The Williams Lumberyard stood near today’s Camden Avenue Bridge around that time. Old reports say that the surface of the Wicomico River there was almost impossible to see for all the tree trunks chained together out on the water. One old quote I came across describes how “boys would cross the river on those [logs], much preferring this method to walking on the bridge, even if they did occasionally slip off into the water.”
Division Street ran atop the dam where the lake began, and it served back then as a main route for carriages coming in and out of town.
In her 1923 “Sketch of the Early History of Wicomoco County and Salisbury,” Marie Louise Ellegood recalls childhood days in which “our treasured Sunday after noon diversion was to stand on the narrow boardwalk over the waterway and see the Falls dash on the broken stone buttress below as the water merrily and ceaselessly journeyed on.”
In another memoir about life in Salisbury around that time, Nancy R. Fulton lamented the loss of Humphrey’s Lake: “A great change in our town resulted. There was no longer a beautiful lake on which to skate in winter and boat in summer, and the Baptists had no shallow water at the foot of Baptist Street for their immersion.”
The only possible cause of the accident that I came across in my reading involved the pressure placed on the dam by steam rollers that construction crews were using to lay a new macadam surface on Division Street. Interestingly, the dam collapse doesn’t seem to have had that much of a long-term impact on the town’s logging businesses, as it happened at a point when it was high time everybody switched over to steam power anyway.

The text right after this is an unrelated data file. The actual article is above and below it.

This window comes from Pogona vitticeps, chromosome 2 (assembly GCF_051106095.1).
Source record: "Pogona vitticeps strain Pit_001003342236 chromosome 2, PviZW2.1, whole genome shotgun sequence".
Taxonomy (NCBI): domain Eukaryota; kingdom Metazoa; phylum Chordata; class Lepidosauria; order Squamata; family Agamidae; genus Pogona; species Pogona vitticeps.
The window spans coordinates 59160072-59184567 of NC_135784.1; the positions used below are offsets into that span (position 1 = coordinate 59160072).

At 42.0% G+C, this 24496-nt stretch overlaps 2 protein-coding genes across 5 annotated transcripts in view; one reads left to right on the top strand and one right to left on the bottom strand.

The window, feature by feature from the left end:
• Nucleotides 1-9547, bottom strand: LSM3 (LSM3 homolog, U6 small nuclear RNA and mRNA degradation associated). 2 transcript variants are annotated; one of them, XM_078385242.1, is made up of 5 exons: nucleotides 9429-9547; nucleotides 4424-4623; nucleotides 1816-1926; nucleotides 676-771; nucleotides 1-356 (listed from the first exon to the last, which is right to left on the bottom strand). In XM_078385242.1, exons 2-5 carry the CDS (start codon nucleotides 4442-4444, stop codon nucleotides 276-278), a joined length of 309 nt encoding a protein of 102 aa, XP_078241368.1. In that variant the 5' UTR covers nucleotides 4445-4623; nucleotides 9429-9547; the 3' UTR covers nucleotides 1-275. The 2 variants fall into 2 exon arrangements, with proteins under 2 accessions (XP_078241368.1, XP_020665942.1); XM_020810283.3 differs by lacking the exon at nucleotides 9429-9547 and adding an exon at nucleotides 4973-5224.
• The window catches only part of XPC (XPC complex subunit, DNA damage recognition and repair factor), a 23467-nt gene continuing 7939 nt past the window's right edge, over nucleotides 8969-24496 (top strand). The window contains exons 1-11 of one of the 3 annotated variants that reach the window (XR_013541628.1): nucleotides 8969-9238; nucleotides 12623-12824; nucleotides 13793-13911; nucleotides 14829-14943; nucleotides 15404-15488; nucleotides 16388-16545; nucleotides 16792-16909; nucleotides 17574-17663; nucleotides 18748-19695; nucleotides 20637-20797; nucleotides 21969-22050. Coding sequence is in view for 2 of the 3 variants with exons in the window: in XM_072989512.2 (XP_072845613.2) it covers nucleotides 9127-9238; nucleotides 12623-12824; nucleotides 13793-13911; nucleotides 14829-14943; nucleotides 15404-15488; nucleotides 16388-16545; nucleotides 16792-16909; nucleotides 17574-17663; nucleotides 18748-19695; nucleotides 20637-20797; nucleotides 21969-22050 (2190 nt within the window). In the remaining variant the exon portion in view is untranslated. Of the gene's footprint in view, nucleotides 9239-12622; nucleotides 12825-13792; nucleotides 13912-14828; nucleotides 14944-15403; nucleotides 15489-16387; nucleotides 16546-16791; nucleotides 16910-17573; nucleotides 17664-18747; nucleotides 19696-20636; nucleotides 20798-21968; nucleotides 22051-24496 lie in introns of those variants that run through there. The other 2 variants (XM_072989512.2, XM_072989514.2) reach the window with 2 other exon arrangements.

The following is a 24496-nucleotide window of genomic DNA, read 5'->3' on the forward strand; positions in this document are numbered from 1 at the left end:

The main challenge facing Salisbury after Humphrey’s Lake dried up was what to do with 40 acres of mud flats. Early on there was a half-hearted effort to repair the dam, but that was quickly washed away by storm surge. It was the business community that moved on the land first, and that’s how East Main Street came into being.
Otherwise, there seems to have been a couple of decade’s worth of bickering between the city and county over what to do next. The idea for a big park finally came to the fore in the 1920s. On July 29, 1926, the Wicomico News reported: “Public sentiment in Salisbury is rapidly rounding into shape in favor of a municipal park.”
Around the 100th anniversary of the dam break in 2009, George Chevallier of the Wicomico Historical Society gave a presentation devoted to Humphrey’s Lake. In a newspaper article promoting that talk, he ranked its disappearance alongside the Great Fire of 1886 as the two most important events in Salisbury’s history, with neither ranking ahead of the other.
In a bit of an aside, Chevallier wondered aloud in that article about something that comes into my mind whenever I come across the topic of old Humphrey’s Lake in my reading or go for a stroll along the River Walk downtown or through City Park.
“It is fun to try to imagine what Salisbury would look like if we still had Humphreys Lake,” Chevallier said. Take a look at the map up top here again, and I bet you’ll see what he means.
—written by Jim Duffy